Maybe it’s because we’re the ones that are so badly affected this year that I’m so agitated about it but, as we’re on the cusp of this year’s championship season, I have to come out and say it: the current structure sucks. And I mean really sucks. The old system was bad enough but the current one is, to my mind, even worse. While I don’t agree with John Maughan, who says we should scrap the qualifiers and revert to the pre-2001 format, I can see where he’s coming from.
A basic, possibly the basic, element of any competition of this kind is that all teams start from the same position and have an equal and fair chance of winning the thing. We are a million miles from this at the moment, with lopsided provinces and a backdoor system that provides the strongest counties with a safety net. Ulster remains a bear-pit, Leinster is also too big but with a wider variation in quality, Munster is a perpetual two-horse race while we have a slightly more competitive but still quite predictable contest in the West.
The scheduling of games sucks too. The Connacht championship starts this weekend (in bloody New York as well!) but, with only seven participants, it still doesn’t conclude until the 8th of July. This lackadaisical approach to scheduling brings its own problems, especially when, as is happening this year, the open draw pits us at the outset against Galway. Say we beat Galway, what then? Well, we sit on our holes for five weeks, that’s what. Before the next outing – against Leitrim. All due respect to the boys from the rushy fields but talk about having the main course served before the soup. Then, it’s a further a two-week break (a sensible time-lag this time) before the Connacht final. Once we’re through Connacht (I’m assuming for the purposes of this discussion that we make it through), we could, as happened last year, be then faced with three matches in three weeks. It makes no bloody sense.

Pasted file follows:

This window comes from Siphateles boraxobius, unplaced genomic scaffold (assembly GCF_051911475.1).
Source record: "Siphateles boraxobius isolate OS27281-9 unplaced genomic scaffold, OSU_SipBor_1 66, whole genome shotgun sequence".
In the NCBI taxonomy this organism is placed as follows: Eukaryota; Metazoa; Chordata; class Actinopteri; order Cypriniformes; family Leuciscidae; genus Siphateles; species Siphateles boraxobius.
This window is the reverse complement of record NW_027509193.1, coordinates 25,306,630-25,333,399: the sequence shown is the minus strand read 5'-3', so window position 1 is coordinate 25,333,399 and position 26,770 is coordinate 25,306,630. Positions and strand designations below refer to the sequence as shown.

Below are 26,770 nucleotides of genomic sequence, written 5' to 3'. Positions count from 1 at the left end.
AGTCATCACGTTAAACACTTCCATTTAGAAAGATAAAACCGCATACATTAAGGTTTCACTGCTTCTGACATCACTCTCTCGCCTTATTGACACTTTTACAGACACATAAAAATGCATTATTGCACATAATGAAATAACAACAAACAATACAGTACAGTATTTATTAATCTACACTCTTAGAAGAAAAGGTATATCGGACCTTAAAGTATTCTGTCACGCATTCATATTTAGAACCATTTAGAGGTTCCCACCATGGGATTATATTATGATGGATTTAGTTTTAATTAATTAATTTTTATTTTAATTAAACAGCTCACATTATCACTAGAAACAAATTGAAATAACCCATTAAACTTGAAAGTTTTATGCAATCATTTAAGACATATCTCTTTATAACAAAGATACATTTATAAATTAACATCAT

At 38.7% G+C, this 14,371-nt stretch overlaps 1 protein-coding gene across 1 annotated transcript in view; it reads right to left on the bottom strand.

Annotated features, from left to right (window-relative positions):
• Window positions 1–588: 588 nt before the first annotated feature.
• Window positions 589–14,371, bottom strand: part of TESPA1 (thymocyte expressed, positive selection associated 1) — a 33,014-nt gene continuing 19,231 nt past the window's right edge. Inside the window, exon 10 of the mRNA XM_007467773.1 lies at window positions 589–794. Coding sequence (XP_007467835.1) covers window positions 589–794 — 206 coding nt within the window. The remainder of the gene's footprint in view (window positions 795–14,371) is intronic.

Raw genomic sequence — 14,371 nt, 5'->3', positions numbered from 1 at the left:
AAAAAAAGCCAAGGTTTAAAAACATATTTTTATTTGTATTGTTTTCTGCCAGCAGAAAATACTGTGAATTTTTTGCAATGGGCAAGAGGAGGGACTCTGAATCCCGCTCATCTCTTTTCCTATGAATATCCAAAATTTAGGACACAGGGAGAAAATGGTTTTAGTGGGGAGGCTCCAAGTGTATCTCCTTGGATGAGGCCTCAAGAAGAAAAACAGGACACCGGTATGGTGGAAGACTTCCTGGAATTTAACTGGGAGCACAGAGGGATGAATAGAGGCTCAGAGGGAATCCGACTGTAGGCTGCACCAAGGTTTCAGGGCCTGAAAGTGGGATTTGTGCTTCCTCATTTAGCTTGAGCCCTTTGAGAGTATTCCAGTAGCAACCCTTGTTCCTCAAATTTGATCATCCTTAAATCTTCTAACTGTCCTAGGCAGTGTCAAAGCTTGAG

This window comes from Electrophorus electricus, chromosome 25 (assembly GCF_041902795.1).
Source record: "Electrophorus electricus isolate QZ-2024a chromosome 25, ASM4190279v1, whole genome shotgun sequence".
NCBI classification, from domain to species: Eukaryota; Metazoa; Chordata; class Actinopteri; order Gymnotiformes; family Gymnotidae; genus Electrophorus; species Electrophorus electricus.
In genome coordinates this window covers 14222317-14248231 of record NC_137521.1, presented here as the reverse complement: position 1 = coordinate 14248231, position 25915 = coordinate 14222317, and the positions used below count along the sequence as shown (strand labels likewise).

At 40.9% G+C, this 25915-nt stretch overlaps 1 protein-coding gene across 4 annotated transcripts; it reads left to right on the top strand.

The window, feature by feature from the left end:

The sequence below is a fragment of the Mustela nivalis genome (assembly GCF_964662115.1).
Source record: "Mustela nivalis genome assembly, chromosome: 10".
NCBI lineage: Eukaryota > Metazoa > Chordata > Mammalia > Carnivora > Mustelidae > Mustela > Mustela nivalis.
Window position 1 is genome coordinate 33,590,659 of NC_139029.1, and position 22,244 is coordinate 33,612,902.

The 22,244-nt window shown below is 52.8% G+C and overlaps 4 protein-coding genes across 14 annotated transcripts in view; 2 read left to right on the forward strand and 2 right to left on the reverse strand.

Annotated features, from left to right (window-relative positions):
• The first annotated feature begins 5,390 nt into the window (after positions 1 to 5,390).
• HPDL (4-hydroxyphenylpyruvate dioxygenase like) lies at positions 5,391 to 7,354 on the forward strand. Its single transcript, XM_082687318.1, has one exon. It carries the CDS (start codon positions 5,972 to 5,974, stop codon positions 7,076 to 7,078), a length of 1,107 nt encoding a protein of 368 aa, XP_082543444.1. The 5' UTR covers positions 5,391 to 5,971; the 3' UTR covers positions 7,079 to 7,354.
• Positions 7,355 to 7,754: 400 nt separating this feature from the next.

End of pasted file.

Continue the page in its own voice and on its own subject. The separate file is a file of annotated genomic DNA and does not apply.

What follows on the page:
I mentioned a few months ago that some GAA heads were thinking about how to revise the current structure and that a motion on this was being planned for April’s Congress. This never happened and there’s no sense that the GAA hierarchy believes they have a problem with how the championship is currently structured. They should do, however, because attendances at championship matches are falling and the qualifiers, which drew big crowds in 2001 and 2002, are now more poorly attended than many league games. While the GAA may not yet recognise it, the punters are demonstrating their disenchantment with the current state of affairs and, if this trend continues, change will have to come.
So, where do we go? I mentioned the other day that the ladies have come up with an interesting plan for their championship this year but there are others too. Here’s some possible options:
1. The Maughan Plan: revert to the old pre-2001 knockout system.
2. The Breheny Plan: redraw the provinces and introduce a mini-league element to the provincial championships. This is an idea mooted by the Indo’s Martin Breheny (still can’t find the link to the article he wrote on this) which would involve fairly minor shifting of counties between provinces (Donegal, Longford and Westmeath into Connacht, Laois and Wexford into Munster) to create 4 “provinces” of eight counties. Breheny then proposes that the provincial championships should be run on the basis of two mini-leagues in each province prior to the provincial semi-finals and finals. Only the provincial winners would go forward (like pre-2001) to the All-Ireland series and the qualifiers would be scrapped.
3. The Mná Plan: use the provincial championships as a gateway to a mini-league All-Ireland series. The top four teams in each province take part in a mini-league stage, which then leads onto All-Ireland quarter-final knockout stage. Unlike all the other options, we’ll be able to see this one for real when the ladies use it this year.